TEHRAN, Young Journalists Club (YJC) - The Dia de la Hispanidad occasion on Thursday saw a customary military parade in Madrid. Spain’s monarch, King Felipe VI, presided over the parade, in which almost 4,000 military and police officials took part.
People lined the streets, already populated by Spanish flags, to demonstrate unity.
A Eurofighter combat jet plane crashed shortly after it took part in the national day parade in Madrid, killing the pilot.
In Barcelona, the capital of Catalonia region, 65,000 demonstrators marched through the streets with Spanish and Catalan flags, chanting “We aren’t fascist, we are Spanish,” as well as other slogans, before concluding the demonstration at Catalunya Square.
The demonstrations were mostly peaceful, but police had to intervene to stop a scuffle with pro-independence activists in central Barcelona. An ultra-right-wing, anti-separatist group burned the ‘Esteladas’ Catalan pro-independence flag during the rally in Barcelona.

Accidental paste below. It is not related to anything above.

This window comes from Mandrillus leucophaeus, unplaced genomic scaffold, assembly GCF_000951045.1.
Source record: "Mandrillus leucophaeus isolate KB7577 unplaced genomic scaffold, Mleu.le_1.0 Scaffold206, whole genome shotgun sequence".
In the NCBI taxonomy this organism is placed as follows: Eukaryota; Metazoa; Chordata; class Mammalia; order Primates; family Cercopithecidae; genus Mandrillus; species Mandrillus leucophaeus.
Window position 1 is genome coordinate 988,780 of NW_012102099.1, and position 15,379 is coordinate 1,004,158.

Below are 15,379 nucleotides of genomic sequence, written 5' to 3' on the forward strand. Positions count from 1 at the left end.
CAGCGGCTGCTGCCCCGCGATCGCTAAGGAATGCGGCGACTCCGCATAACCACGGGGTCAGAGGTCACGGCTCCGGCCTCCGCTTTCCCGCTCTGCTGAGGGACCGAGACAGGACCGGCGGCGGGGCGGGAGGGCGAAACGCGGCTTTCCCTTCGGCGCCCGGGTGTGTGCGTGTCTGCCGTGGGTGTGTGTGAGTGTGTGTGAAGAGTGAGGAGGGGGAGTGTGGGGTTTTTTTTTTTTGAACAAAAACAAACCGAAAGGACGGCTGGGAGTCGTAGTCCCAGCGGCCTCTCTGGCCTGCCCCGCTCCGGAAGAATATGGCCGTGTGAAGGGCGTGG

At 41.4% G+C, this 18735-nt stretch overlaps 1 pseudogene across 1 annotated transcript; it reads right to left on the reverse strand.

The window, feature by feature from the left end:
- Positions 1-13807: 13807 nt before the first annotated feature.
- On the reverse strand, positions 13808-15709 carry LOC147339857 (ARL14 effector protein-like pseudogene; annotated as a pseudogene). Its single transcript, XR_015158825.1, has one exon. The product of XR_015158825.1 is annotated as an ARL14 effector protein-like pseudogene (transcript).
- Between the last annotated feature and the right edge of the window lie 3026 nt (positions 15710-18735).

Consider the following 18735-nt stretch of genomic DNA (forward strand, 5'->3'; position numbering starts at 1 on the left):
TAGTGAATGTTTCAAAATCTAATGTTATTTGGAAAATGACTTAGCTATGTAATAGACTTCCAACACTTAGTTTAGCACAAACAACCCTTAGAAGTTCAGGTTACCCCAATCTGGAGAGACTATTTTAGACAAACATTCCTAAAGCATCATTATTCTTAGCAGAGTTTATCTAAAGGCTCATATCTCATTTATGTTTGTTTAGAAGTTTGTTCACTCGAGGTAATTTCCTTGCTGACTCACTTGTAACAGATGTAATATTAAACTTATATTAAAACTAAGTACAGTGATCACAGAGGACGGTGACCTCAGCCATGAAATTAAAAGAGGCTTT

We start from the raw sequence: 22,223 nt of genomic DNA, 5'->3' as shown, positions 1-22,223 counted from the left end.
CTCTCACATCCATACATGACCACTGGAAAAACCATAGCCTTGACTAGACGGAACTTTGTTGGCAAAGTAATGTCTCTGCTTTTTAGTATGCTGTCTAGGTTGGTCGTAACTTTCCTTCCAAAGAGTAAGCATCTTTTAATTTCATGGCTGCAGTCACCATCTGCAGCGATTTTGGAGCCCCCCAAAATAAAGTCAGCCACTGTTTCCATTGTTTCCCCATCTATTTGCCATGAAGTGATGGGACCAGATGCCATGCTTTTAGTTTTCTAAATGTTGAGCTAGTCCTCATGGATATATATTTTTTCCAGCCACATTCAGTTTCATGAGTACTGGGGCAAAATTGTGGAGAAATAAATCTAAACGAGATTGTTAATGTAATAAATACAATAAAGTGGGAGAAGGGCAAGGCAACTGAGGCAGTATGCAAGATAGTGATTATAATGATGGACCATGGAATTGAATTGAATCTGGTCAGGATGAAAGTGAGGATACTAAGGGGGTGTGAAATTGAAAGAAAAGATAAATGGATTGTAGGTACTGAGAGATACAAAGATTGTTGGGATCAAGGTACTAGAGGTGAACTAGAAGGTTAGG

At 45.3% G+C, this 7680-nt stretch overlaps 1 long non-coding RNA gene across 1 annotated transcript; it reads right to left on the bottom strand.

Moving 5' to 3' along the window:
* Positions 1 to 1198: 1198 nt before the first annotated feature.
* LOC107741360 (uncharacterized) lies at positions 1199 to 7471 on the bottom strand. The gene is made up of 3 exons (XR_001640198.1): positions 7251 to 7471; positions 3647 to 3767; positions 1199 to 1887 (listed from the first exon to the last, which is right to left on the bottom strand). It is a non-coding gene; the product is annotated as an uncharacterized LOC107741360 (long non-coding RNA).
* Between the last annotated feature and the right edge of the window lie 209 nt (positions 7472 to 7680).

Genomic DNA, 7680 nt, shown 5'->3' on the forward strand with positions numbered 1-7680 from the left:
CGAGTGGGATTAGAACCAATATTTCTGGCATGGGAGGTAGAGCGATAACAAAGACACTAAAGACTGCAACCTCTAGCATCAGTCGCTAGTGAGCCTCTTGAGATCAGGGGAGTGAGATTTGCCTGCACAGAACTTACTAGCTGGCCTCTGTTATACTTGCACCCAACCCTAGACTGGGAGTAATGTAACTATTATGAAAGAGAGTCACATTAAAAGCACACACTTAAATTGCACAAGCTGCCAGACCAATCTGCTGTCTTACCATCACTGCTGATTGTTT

“I am with Spain, with the civil guard, I am a democrat, I am Catalan, I am Spanish, I am European,” said Genoveva Cabrera, a 63-year-old Barcelona demonstrator.
Catalonia’s independence referendum, held on October 1, divided the region between the supporters of the central government and the secessionists.
The president of the autonomous region, Carles Puigdemont, on Tuesday signed a symbolic declaration of independence following the referendum but held off on officially declaring independence.
The Catalan government instead called for talks with Madrid, only to be turned down.
Puigdemont claimed that 90 percent of the voters in the referendum had backed secession, but turn-out had been declared only at 43 percent, and polls conducted before the referendum had suggested that only around 40 percent of Catalans were supporters of independence from the central government.
Spain’s Prime Minister Mariano Rajoy has given Puigdemont eight days to dismiss the independence bid or face the suspension of Catalonia’s political autonomy as stated in article 155 of Spain’s Constitution.
Madrid had banned the referendum and attempted to disrupt the plebiscite by confiscating ballot papers and boxes and deploying police forces to designated polling stations.